Nov 15, 2013

Minnich gets Community Control for F3 Trafficking

GREENVILLE – Despite the presumed necessity of a prison sentence for a Felony 3 charge of Drug Trafficking, Darke County Common Pleas Judge Jonathan Hein sentenced Kent E. Minnich of Greenville to 60 months of Community Control following completion of the MonDay program, along with 80 hours of community service, a $5000 fine and restitution of $595 for ‘buy money’ and lab fees.

Two Felony 4 trafficking charges were dropped in return for the plea. A prison term is not mandatory, although Darke County Assistant Prosecutor Deb Quigley requested it.

“Because of the serious nature of a Felony 3,” she said, “the state believes the presumption should be a prison term. He was selling heroin in the vicinity of a school. A serious sanction must be posed to send the message this will not be tolerated in Darke County,” she added. “He isn’t using heroin… just selling it. This is serious.”

Minnich’s attorney, Paul Wagner, asked for community control sanctions, noting his client had already spent 62 days in jail and had not been in trouble in over 20 years. Minnich spent a year in prison in 1992 for stolen property.

Minnich addressed the court, saying “I feel horrible for what I did,” adding however he had a family to take care of. “I’m not a deadbeat dad,” he said.

Hein said, “You were selling heroin. Where did you get it?” When Minnich responded, Hein said, “You didn’t answer my question. Where did you get it?”

“I’m sorry, your Honor.” Minnich said he got it from Rick Fleetwood, who is currently awaiting trial.

Minnich, along with Damian King and Todd Clemens, was arrested on Aug. 6 following a lengthy narcotics investigation. The arrest was conducted jointly by the Greenville Police Department, Darke County Sheriff’s Office and Darke County Juvenile Probation. Three children were in the home at the time and placed with family members. Fleetwood was arrested at a later date.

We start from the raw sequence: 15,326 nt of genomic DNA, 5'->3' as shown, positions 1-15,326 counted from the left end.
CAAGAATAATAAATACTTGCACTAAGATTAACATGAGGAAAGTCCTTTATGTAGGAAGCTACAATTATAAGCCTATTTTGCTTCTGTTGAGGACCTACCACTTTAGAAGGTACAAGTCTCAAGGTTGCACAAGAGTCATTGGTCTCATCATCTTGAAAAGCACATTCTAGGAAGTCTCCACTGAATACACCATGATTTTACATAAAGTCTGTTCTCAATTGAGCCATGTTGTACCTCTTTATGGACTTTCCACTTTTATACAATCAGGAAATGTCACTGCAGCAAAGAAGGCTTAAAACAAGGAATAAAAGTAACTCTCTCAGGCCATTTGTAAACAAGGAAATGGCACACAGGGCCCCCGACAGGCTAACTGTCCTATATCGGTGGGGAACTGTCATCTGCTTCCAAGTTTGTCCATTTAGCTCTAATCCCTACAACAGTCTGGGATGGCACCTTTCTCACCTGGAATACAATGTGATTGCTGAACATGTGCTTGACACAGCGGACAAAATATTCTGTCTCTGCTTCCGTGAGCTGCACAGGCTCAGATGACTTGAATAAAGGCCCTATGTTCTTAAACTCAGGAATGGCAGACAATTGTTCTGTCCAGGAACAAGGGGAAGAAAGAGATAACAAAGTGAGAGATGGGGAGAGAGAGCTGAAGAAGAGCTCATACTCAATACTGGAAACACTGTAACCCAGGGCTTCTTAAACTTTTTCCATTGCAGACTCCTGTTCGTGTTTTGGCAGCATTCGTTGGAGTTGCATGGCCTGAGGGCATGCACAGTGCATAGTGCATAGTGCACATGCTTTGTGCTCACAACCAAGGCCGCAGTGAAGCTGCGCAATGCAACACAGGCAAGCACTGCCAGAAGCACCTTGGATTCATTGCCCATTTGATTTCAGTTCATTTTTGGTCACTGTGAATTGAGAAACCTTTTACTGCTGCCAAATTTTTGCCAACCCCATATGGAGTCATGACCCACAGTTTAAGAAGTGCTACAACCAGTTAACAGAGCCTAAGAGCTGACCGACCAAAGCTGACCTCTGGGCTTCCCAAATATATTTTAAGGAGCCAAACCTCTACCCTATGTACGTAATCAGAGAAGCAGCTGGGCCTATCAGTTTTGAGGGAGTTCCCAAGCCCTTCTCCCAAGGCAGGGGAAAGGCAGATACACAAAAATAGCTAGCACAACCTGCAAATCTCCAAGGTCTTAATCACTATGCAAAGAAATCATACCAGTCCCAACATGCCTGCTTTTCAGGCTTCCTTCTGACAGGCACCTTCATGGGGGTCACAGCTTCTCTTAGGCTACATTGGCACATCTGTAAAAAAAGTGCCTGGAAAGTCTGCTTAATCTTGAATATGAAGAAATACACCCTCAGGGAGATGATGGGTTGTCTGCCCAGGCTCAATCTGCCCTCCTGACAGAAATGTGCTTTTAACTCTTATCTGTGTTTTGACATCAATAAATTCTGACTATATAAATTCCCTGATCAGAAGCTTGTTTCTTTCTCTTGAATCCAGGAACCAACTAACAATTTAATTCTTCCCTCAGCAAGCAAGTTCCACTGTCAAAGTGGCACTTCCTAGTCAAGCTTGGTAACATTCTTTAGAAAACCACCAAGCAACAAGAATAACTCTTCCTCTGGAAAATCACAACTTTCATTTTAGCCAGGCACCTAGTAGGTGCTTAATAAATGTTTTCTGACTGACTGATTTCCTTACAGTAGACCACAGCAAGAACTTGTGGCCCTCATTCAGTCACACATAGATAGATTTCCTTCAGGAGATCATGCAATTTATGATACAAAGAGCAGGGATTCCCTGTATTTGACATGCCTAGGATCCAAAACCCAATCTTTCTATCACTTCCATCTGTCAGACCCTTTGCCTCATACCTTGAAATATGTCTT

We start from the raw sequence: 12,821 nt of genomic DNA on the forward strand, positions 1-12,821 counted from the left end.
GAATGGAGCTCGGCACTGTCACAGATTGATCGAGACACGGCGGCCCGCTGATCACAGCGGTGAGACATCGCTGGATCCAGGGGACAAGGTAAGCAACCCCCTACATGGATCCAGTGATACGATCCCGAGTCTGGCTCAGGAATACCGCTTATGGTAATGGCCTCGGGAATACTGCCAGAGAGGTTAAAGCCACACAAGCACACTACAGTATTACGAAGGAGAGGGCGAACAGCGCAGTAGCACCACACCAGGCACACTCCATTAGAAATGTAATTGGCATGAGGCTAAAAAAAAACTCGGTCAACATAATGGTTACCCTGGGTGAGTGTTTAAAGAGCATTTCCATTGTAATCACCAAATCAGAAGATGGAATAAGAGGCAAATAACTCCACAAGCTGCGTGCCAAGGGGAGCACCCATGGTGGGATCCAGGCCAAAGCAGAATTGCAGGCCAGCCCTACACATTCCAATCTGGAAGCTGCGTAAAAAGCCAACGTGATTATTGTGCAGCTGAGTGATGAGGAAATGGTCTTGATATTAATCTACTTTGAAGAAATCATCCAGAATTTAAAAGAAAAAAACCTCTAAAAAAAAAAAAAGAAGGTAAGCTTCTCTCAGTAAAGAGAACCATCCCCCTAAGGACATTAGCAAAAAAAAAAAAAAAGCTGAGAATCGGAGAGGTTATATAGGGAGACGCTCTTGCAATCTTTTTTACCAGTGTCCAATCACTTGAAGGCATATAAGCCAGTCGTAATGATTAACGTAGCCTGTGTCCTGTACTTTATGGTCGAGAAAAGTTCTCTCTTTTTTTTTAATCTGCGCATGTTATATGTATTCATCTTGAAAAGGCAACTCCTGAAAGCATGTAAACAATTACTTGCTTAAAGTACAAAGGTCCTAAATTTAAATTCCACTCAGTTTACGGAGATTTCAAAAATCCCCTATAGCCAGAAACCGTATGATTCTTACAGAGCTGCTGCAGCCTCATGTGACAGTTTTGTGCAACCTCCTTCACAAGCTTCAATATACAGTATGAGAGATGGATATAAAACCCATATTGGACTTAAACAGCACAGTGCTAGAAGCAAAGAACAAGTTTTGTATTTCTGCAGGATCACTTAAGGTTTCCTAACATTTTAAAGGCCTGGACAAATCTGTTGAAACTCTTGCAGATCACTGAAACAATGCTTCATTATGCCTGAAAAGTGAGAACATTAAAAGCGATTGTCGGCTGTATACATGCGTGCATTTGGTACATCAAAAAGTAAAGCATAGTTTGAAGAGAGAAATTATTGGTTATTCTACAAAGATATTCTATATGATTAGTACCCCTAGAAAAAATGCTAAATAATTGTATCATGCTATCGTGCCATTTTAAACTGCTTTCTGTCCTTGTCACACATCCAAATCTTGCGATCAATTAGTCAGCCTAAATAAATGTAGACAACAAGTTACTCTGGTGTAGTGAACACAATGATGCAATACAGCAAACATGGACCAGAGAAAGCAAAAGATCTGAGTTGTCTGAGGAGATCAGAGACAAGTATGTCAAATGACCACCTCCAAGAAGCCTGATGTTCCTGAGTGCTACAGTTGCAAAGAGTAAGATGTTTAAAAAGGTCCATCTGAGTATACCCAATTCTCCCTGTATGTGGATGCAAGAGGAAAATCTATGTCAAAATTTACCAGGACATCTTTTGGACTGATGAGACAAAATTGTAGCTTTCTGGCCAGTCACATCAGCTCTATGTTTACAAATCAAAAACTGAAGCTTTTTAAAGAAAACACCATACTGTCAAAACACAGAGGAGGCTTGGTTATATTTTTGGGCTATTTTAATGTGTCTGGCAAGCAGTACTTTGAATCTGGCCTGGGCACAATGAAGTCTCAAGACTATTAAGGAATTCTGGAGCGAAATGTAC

“You said you don’t smoke pot because of your sons (ages 13 and 9), but you choose to commit a criminal act,” Hein said. “You know how when your sons tell you something they often only give you half of the story?” Minnich said “yes, sir.” “That’s how it (your story) sounds to me.”

Hein told Minnich Quigley was right when she said F3 presumes prison, but is not mandatory.

“I’m giving you 60 months community control. How much education do you have?” Minnich said 10th grade. “Are you going to let your boys quit school after 10th grade?” “No, sir.” “You’re going to the MonDay program first… come out with a G.E.D.

“Don’t tell your kids, show them.”

Hein told him supporting his family is not an excuse for committing a crime.

“I don’t get you saying you had to sell drugs to support your family. How many jobs did you turn down because you thought you were too good?”

Hein also said he didn’t believe the defendant when he said he sold drugs but didn’t use them. He added, however, “I’m a skeptic but I’m giving you a chance. To your credit, you came out of prison. I didn’t see you for 15 years. But that’s still not good enough.”

Hein ordered Minnich continue under house arrest, where he’d been since being released from jail, until he was accepted into the MonDay program.


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